3 Questions to See If You Should Tackle Trending Topics

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July 28, 2020 10:00 am

Topical content has advantages, but it also can trip you up.

With content focused on trending topics, you can have an audience primed to find the subject matter valuable, which will more quickly lead to higher views and shares. But the trade-off is investing your time to create content that could more quickly become irrelevant.

How do you decide when to pursue trending topics or stick with evergreen content? Answer these three questions.

Question 1: How much time do you have?

The key to creating trending content is making sure the topic can lift your content enough in the short term to make creating it worth your time and resources.

You need enough time to 1) create the content 2) promote the content and 3) benefit from the sharing/viewership. All three things must happen while the topic is still trending.

At Fractl, we partnered with Exploding Topics, a tech-based internet trend research firm, to get a better sense of the life span of trending topics based on search data.

Exploding Topics labels fall into three categories – regular (solid growth month after month), exploding (accelerating demand), and peaked (little to no growth after spike in interest).

Trending topics average 10 months in exploding-to-peaked stage, according to @FractlAgency @ExplodingTopics via @CMIContent. #Research Click To Tweet

For our purposes, we want to look at the orange section in the chart above – exploding to peaked, meaning the time when the topic had its highest popularity.

On average, topics remain in this highly trending phase for about 10 months. Not too shabby, right?

But many factors can affect why one topic is popular so we decided to look at trending timelines by industry niche.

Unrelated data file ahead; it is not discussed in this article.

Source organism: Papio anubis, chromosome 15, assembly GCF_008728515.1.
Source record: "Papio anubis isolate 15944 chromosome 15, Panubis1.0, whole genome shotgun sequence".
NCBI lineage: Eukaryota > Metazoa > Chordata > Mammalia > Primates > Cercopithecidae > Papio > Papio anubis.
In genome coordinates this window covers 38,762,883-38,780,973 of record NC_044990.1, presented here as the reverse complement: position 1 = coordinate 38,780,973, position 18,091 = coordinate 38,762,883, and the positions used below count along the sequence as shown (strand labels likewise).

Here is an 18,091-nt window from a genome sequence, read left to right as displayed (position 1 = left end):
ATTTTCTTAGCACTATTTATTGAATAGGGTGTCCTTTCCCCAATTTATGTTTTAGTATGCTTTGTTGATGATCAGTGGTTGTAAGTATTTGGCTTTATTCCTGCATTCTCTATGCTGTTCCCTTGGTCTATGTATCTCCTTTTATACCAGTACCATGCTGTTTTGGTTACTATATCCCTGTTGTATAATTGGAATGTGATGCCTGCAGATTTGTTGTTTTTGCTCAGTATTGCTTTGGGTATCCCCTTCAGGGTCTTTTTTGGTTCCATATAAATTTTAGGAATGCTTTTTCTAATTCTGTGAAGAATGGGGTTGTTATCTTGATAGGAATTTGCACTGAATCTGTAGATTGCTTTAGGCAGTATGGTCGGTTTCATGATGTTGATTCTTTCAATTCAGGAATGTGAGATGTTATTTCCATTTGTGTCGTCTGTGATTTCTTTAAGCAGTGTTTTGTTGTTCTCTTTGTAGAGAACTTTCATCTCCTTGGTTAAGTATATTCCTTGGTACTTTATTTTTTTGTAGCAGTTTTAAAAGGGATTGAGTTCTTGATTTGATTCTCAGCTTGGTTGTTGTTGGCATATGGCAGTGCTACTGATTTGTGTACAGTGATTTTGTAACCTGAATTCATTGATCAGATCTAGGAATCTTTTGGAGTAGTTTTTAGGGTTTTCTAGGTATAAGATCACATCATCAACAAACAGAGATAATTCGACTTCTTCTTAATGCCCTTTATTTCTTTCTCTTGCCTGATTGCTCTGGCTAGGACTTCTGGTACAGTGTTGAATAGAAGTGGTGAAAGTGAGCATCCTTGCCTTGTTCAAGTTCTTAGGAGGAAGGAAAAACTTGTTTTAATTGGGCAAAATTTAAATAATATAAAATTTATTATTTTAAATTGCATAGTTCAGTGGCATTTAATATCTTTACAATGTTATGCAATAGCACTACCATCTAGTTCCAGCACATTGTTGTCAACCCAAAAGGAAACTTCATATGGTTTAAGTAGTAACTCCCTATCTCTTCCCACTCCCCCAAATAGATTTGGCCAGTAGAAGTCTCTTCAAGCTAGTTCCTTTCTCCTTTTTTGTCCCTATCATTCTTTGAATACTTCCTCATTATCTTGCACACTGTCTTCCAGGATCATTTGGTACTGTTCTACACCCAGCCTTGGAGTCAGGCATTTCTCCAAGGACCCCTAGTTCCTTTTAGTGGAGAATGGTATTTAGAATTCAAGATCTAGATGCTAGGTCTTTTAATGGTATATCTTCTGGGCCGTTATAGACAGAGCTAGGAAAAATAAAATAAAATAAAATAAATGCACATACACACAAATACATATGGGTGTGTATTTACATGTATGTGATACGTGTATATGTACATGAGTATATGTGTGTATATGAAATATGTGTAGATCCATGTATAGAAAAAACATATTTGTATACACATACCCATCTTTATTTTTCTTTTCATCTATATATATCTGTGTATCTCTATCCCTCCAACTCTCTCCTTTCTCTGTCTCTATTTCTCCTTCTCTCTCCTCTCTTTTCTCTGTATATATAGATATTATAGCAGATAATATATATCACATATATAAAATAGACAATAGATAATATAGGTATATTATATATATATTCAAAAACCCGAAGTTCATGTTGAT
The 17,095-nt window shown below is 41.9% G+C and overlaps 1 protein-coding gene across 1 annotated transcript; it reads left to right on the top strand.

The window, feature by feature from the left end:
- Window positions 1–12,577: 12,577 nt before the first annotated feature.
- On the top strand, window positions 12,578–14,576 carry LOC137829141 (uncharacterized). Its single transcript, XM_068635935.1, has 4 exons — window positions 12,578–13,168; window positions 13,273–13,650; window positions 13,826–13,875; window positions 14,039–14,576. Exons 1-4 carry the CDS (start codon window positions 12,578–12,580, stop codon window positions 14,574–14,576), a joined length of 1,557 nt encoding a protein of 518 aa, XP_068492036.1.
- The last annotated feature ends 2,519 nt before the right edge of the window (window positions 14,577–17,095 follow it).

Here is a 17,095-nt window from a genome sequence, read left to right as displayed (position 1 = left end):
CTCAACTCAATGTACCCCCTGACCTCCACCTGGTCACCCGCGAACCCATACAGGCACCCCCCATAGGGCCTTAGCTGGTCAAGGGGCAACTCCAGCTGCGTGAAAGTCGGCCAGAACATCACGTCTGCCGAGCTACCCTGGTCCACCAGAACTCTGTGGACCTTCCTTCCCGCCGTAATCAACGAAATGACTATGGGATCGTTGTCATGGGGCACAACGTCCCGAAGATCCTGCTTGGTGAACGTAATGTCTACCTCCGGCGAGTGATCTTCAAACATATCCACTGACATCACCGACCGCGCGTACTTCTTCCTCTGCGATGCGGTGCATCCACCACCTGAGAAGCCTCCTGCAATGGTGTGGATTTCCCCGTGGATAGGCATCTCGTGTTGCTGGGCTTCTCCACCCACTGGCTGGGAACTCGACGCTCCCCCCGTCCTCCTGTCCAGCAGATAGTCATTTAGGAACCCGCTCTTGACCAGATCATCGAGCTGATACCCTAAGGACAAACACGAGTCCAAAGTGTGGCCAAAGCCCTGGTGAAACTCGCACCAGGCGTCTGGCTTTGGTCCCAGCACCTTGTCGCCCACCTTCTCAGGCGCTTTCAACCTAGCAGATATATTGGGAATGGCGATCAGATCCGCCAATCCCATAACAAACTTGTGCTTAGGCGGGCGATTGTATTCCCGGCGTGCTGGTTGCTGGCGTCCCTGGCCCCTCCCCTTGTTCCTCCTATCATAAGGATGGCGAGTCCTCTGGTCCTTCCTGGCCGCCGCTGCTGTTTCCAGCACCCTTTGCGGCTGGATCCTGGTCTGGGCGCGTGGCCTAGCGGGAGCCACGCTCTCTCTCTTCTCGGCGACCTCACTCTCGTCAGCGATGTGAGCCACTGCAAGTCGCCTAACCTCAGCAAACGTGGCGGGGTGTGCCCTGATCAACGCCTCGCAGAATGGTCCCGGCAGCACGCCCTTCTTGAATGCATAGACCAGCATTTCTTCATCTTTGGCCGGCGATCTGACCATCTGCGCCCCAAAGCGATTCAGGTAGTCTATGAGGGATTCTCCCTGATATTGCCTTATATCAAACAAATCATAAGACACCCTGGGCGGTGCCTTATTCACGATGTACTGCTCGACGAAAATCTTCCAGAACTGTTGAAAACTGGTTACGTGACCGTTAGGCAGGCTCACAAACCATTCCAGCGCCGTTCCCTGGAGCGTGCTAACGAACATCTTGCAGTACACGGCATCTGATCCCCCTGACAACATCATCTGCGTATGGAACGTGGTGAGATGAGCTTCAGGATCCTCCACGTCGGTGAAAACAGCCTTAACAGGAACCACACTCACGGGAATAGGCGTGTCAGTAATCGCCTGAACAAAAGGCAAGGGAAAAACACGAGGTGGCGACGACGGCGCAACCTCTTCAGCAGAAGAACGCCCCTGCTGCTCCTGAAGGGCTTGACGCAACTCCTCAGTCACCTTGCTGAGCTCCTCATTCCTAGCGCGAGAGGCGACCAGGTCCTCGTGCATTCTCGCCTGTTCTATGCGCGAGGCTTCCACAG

(To clarify, we’re not talking about topics trending because of breaking news. This exploration specifically examines trending topics. For example, in the food category, some topics could be “keto” or “Uber Eats” or “instant pot.”)

As you can see, not all industries are equal when it comes to the longevity of their trending topics. Topics in industries like travel and finance have longer staying power, while topics in the sports and fitness industries cycle through trends more quickly.

If your industry niche has a longer timeline for topics in the exploding-to-peaked phase, your content investment risk likely is less than an industry with a shorter timeline. You will have more time for the content to gain traction and remain relevant.

Does that mean if your industry has a short timeline, you should forgo trending topics? Of course not. But it’s good to be cognizant of potential challenges.

TIP: Create a realistic schedule to know how long it will take to create and promote your content. (Refer to previous content development project timelines to help verify your estimates.) Does that schedule allow for enough time to actively see the trending content project through?

Create a realistic schedule to know how long it will take to create & promote your #content, says @millanda via @CMIContent. Click To Tweet

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Question 2: Do you have something new to contribute?

A trending topic already is popular, thus it’s also likely to be a topic saturated by content. Thus, the second question: What new, specific value can your content provide?

Let’s look at two options – one based on your audience and one based on your research capacity.

Existing audience

During the pandemic, interest in biking has surged as many people avoid public transit or are looking for an outdoor activity.

Bike Shop Girl took a longer view on the topic – looking to keep the interest going after COVID-19 is over. The resulting post garnered more than 1,800 engagements on Facebook, according to research from BuzzSumo.

Was it the only article on the topic? No. Major news outlets published similar pieces.

It was still successful because Bike Shop Girl spoke to her audience – avid bikers – and explained how they specifically could encourage people to take up and keep biking. This specific objective and audience worked to Bike Shop Girl’s advantage.